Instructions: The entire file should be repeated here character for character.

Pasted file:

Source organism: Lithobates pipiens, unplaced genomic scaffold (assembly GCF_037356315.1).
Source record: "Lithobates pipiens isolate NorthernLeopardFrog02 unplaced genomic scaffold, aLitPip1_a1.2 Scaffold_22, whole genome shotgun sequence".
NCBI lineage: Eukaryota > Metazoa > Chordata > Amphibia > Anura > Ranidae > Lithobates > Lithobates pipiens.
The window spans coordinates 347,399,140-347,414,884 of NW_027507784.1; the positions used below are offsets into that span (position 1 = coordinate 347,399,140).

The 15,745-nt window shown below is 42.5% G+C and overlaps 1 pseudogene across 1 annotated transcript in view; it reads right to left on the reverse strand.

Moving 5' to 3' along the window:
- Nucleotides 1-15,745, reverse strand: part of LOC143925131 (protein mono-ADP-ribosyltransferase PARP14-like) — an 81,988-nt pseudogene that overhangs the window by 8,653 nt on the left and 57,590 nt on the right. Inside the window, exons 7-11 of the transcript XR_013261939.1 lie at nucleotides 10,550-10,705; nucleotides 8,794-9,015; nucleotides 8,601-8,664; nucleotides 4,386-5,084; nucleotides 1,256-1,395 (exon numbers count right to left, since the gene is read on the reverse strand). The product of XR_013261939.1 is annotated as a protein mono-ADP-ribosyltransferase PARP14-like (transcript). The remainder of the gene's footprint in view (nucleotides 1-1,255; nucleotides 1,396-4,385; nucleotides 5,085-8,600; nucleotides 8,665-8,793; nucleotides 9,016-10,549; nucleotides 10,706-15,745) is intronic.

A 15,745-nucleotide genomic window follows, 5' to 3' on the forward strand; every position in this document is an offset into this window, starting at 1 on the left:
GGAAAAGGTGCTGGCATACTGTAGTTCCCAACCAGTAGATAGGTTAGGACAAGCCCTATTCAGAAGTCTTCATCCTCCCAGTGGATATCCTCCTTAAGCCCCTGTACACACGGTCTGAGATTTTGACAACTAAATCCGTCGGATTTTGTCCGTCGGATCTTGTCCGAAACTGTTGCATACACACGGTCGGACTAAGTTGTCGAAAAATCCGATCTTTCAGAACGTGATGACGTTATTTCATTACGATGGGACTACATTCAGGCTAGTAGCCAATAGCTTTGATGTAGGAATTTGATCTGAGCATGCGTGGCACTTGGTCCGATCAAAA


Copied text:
Source organism: Lithobates pipiens, unplaced genomic scaffold (assembly GCF_037356315.1).
Source record: "Lithobates pipiens isolate NorthernLeopardFrog02 unplaced genomic scaffold, aLitPip1_a1.2 Scaffold_22, whole genome shotgun sequence".
NCBI lineage: Eukaryota > Metazoa > Chordata > Amphibia > Anura > Ranidae > Lithobates > Lithobates pipiens.
The window spans coordinates 347,399,140-347,414,884 of NW_027507784.1; the positions used below are offsets into that span (position 1 = coordinate 347,399,140).

The 15,745-nt window shown below is 42.5% G+C and overlaps 1 pseudogene across 1 annotated transcript in view; it reads right to left on the reverse strand.

Moving 5' to 3' along the window:
- Nucleotides 1-15,745, reverse strand: part of LOC143925131 (protein mono-ADP-ribosyltransferase PARP14-like) — an 81,988-nt pseudogene that overhangs the window by 8,653 nt on the left and 57,590 nt on the right. Inside the window, exons 7-11 of the transcript XR_013261939.1 lie at nucleotides 10,550-10,705; nucleotides 8,794-9,015; nucleotides 8,601-8,664; nucleotides 4,386-5,084; nucleotides 1,256-1,395 (exon numbers count right to left, since the gene is read on the reverse strand). The product of XR_013261939.1 is annotated as a protein mono-ADP-ribosyltransferase PARP14-like (transcript). The remainder of the gene's footprint in view (nucleotides 1-1,255; nucleotides 1,396-4,385; nucleotides 5,085-8,600; nucleotides 8,665-8,793; nucleotides 9,016-10,549; nucleotides 10,706-15,745) is intronic.

A 15,745-nucleotide genomic window follows, 5' to 3' on the forward strand; every position in this document is an offset into this window, starting at 1 on the left:
GGAAAAGGTGCTGGCATACTGTAGTTCCCAACCAGTAGATAGGTTAGGACAAGCCCTATTCAGAAGTCTTCATCCTCCCAGTGGATATCCTCCTTAAGCCCCTGTACACACGGTCTGAGATTTTGACAACTAAATCCGTCGGATTTTGTCCGTCGGATCTTGTCCGAAACTGTTGCATACACACGGTCGGACTAAGTTGTCGAAAAATCCGATCTTTCAGAACGTGATGACGTTATTTCATTACGATGGGACTACATTCAGGCTAGTAGCCAATAGCTTTGATGTAGGAATTTGATCTGAGCATGCGTGGCACTTGGTCCGATCAAAA